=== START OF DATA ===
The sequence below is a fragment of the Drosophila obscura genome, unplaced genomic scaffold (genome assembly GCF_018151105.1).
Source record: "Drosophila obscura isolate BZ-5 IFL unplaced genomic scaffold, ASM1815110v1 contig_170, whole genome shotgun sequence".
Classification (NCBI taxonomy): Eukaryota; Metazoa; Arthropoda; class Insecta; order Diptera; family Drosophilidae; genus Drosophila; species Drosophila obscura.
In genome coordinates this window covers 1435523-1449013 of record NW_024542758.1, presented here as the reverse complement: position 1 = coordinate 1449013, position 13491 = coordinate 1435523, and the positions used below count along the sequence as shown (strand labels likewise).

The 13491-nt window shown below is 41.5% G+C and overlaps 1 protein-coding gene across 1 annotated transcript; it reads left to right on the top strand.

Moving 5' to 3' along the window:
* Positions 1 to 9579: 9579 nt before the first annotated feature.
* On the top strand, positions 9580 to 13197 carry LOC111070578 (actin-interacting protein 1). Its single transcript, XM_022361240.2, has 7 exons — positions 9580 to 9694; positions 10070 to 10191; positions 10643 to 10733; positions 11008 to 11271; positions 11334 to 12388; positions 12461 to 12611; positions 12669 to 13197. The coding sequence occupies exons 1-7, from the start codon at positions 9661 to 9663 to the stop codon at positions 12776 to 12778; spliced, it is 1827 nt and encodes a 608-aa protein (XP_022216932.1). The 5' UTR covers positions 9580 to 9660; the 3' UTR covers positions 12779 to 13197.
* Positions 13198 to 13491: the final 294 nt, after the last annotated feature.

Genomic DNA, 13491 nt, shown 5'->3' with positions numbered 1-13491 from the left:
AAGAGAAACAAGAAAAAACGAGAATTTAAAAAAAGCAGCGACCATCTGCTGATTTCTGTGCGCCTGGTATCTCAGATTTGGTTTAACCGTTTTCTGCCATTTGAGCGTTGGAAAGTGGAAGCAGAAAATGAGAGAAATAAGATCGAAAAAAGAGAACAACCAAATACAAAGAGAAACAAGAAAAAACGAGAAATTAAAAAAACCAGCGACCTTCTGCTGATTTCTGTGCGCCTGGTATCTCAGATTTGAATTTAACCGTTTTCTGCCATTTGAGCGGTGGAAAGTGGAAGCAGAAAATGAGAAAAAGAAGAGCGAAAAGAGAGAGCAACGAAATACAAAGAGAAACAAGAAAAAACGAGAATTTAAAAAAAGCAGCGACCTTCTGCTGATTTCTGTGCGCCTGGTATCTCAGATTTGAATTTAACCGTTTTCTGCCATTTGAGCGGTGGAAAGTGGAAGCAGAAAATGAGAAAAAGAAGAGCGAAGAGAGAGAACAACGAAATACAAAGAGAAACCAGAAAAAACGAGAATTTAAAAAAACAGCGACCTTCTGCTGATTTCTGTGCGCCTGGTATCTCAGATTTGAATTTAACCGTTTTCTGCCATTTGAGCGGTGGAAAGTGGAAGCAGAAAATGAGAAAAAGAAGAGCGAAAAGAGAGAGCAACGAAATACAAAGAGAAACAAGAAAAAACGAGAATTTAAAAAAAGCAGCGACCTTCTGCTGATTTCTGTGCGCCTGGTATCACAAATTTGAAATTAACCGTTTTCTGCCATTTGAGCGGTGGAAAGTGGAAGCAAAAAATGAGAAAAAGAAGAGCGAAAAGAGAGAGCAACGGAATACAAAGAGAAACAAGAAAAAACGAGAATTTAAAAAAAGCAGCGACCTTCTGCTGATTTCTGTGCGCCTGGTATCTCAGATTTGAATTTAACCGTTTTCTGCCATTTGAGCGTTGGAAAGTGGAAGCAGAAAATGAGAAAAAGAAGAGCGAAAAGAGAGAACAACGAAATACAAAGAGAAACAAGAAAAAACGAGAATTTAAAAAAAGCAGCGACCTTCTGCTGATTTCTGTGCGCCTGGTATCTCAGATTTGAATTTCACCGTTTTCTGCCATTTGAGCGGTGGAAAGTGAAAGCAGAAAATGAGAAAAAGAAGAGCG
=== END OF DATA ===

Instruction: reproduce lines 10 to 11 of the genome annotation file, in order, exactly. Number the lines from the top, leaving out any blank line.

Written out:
Genomic DNA, 13491 nt, shown 5'->3' with positions numbered 1-13491 from the left:
AAGAGAAACAAGAAAAAACGAGAATTTAAAAAAAGCAGCGACCATCTGCTGATTTCTGTGCGCCTGGTATCTCAGATTTGGTTTAACCGTTTTCTGCCATTTGAGCGTTGGAAAGTGGAAGCAGAAAATGAGAGAAATAAGATCGAAAAAAGAGAACAACCAAATACAAAGAGAAACAAGAAAAAACGAGAAATTAAAAAAACCAGCGACCTTCTGCTGATTTCTGTGCGCCTGGTATCTCAGATTTGAATTTAACCGTTTTCTGCCATTTGAGCGGTGGAAAGTGGAAGCAGAAAATGAGAAAAAGAAGAGCGAAAAGAGAGAGCAACGAAATACAAAGAGAAACAAGAAAAAACGAGAATTTAAAAAAAGCAGCGACCTTCTGCTGATTTCTGTGCGCCTGGTATCTCAGATTTGAATTTAACCGTTTTCTGCCATTTGAGCGGTGGAAAGTGGAAGCAGAAAATGAGAAAAAGAAGAGCGAAGAGAGAGAACAACGAAATACAAAGAGAAACCAGAAAAAACGAGAATTTAAAAAAACAGCGACCTTCTGCTGATTTCTGTGCGCCTGGTATCTCAGATTTGAATTTAACCGTTTTCTGCCATTTGAGCGGTGGAAAGTGGAAGCAGAAAATGAGAAAAAGAAGAGCGAAAAGAGAGAGCAACGAAATACAAAGAGAAACAAGAAAAAACGAGAATTTAAAAAAAGCAGCGACCTTCTGCTGATTTCTGTGCGCCTGGTATCACAAATTTGAAATTAACCGTTTTCTGCCATTTGAGCGGTGGAAAGTGGAAGCAAAAAATGAGAAAAAGAAGAGCGAAAAGAGAGAGCAACGGAATACAAAGAGAAACAAGAAAAAACGAGAATTTAAAAAAAGCAGCGACCTTCTGCTGATTTCTGTGCGCCTGGTATCTCAGATTTGAATTTAACCGTTTTCTGCCATTTGAGCGTTGGAAAGTGGAAGCAGAAAATGAGAAAAAGAAGAGCGAAAAGAGAGAACAACGAAATACAAAGAGAAACAAGAAAAAACGAGAATTTAAAAAAAGCAGCGACCTTCTGCTGATTTCTGTGCGCCTGGTATCTCAGATTTGAATTTCACCGTTTTCTGCCATTTGAGCGGTGGAAAGTGAAAGCAGAAAATGAGAAAAAGAAGAGCG